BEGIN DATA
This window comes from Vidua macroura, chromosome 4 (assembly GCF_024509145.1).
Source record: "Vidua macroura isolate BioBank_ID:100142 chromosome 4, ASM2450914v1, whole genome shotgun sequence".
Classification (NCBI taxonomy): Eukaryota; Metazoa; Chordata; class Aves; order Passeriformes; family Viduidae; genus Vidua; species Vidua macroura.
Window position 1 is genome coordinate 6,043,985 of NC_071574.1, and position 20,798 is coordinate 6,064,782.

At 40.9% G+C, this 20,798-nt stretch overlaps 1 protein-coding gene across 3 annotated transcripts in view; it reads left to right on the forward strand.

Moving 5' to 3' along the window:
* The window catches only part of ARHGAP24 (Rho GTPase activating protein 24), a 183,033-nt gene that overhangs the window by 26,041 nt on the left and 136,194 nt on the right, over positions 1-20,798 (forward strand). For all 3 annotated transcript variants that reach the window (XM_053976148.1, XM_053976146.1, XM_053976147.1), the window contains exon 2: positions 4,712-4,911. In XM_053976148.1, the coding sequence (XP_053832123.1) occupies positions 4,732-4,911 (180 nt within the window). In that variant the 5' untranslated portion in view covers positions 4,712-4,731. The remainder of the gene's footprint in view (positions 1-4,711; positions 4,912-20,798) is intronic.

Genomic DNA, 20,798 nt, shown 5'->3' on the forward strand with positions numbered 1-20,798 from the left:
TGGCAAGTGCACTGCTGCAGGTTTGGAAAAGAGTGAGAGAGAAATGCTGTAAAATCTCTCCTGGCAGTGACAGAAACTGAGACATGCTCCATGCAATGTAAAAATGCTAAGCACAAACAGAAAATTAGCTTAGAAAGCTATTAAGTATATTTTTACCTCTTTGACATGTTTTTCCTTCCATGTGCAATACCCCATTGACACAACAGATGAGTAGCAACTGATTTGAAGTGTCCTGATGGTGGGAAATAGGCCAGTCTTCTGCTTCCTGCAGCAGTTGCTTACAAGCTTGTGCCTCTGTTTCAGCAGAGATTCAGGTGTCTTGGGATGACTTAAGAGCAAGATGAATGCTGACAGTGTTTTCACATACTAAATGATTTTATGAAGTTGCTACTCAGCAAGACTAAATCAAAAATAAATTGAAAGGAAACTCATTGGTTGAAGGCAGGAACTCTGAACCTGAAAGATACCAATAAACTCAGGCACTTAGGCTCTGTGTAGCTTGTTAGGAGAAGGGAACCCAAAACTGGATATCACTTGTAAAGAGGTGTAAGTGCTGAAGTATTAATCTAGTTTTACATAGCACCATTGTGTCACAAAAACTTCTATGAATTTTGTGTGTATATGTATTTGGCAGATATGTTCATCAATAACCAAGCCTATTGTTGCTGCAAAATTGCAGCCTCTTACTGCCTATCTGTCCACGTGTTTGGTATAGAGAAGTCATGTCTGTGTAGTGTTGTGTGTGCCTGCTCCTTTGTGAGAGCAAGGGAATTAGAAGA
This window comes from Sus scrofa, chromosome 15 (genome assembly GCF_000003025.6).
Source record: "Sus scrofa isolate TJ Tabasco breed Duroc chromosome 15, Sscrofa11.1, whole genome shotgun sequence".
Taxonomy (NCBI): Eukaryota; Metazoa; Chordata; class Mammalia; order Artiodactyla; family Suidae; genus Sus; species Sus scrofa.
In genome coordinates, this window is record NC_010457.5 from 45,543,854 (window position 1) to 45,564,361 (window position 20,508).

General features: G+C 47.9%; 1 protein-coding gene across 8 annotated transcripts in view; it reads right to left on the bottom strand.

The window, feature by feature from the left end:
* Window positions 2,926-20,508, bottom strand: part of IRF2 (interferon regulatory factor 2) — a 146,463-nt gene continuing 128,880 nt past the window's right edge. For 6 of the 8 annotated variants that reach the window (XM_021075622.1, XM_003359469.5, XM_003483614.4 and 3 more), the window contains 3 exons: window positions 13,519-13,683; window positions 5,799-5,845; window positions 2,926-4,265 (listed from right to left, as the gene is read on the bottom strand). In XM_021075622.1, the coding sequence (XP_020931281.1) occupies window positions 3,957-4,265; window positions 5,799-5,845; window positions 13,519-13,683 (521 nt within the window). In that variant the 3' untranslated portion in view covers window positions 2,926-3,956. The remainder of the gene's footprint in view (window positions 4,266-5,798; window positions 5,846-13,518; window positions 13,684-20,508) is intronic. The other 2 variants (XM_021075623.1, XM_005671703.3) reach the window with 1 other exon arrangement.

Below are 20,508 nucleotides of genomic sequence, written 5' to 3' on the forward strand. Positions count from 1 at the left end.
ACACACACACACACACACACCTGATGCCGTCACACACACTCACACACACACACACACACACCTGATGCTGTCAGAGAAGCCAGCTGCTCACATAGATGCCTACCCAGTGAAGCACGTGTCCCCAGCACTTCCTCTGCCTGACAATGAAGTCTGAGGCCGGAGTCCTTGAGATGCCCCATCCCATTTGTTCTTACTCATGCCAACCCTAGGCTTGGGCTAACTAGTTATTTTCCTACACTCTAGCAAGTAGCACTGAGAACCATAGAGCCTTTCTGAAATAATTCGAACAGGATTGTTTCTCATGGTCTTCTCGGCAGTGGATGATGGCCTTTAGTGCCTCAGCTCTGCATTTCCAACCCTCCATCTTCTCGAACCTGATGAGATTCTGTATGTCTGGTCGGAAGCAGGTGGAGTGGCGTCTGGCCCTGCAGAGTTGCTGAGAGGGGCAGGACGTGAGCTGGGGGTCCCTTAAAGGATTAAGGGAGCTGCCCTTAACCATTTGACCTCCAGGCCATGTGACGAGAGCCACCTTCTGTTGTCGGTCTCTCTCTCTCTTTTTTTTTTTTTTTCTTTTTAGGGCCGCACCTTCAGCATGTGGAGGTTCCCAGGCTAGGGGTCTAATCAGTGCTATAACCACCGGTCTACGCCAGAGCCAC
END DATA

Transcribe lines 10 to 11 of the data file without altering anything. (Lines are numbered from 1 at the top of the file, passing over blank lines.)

This window comes from Sus scrofa, chromosome 15 (genome assembly GCF_000003025.6).
Source record: "Sus scrofa isolate TJ Tabasco breed Duroc chromosome 15, Sscrofa11.1, whole genome shotgun sequence".